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The European labour market is for everyone
Ask Andersen, a Danish politician who strives to improve the rights of people with disabilities through his work in the European Economic and Social Committee, is visually impaired. This has not prevented him from having an international career, studying in Ireland and working as a policy officer in Belgium.
“Being disabled could mean that you need some support to do certain tasks. And for that you might need to connect to the social security system. Questions such as: Can I have an assistant? Can I get financial support for technical devices? I need to know the answers to these questions before making promises to a potential employer about what I’m capable of doing,” explains Ask Andersen.
Everyone faces challenges when they want to work and establish a new life abroad. However, for people with disabilities trans-national mobility throws up additional challenges to which there is no universal solution. Having access to information on a country’s social security laws, which regulate the support available in terms of human assistance or technical devices, could prove invaluable.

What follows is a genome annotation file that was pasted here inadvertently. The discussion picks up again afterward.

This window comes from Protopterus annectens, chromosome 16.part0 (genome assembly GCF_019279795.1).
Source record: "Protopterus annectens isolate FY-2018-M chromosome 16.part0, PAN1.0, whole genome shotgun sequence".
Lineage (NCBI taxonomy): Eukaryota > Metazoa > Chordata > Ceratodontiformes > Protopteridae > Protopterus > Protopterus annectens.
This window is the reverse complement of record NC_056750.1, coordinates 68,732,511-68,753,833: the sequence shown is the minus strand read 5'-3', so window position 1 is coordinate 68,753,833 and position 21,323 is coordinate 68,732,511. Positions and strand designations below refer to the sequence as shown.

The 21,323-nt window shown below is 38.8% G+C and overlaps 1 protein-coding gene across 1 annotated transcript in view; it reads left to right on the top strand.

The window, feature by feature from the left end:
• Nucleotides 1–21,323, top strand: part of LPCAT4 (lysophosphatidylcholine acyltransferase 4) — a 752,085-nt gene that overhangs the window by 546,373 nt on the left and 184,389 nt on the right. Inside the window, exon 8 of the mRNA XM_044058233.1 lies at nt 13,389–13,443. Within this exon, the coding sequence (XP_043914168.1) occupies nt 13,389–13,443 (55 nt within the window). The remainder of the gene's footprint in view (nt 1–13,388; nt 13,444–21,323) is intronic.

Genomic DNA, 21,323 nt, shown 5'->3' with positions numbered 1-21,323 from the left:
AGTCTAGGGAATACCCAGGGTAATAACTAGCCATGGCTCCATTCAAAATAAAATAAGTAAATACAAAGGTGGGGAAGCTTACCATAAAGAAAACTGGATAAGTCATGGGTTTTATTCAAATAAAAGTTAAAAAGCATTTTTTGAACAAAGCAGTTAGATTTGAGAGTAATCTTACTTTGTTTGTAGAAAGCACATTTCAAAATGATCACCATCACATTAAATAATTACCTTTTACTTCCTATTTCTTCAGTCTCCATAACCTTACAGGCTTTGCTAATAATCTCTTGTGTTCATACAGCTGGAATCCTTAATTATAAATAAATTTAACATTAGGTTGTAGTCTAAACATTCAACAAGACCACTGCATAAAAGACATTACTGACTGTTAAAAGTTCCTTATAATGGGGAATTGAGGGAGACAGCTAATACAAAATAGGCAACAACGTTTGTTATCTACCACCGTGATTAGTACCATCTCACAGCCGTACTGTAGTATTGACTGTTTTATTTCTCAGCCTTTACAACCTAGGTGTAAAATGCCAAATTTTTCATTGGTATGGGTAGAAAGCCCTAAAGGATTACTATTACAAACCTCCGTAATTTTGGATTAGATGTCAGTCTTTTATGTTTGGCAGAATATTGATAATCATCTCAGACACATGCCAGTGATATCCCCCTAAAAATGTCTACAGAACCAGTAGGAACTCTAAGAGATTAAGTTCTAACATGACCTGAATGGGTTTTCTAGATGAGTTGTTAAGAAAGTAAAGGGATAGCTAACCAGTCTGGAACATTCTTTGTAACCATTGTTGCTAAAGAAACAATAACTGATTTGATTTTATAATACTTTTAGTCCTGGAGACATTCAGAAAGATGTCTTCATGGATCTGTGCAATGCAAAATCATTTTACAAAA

The EURES network can be one tool in obtaining this information. It consists of 850 EURES advisers, strategically placed all over Europe. They work with job matching, both at a national and European level, and can provide jobseekers with information on working and living conditions or refer them to reliable sources.
Going abroad to work was a natural step for Ask Andersen. “The vast majority of my fellow students of political science went abroad for internships or permanent positions. So why shouldn’t I? I don’t mean to neglect the challenge it poses to go abroad when you are blind, but there is no other alternative than trying. When I first went abroad for an internship I realised that I was perfectly capable of doing it. Then I got bold enough to search for a job in another country, which I successfully got.”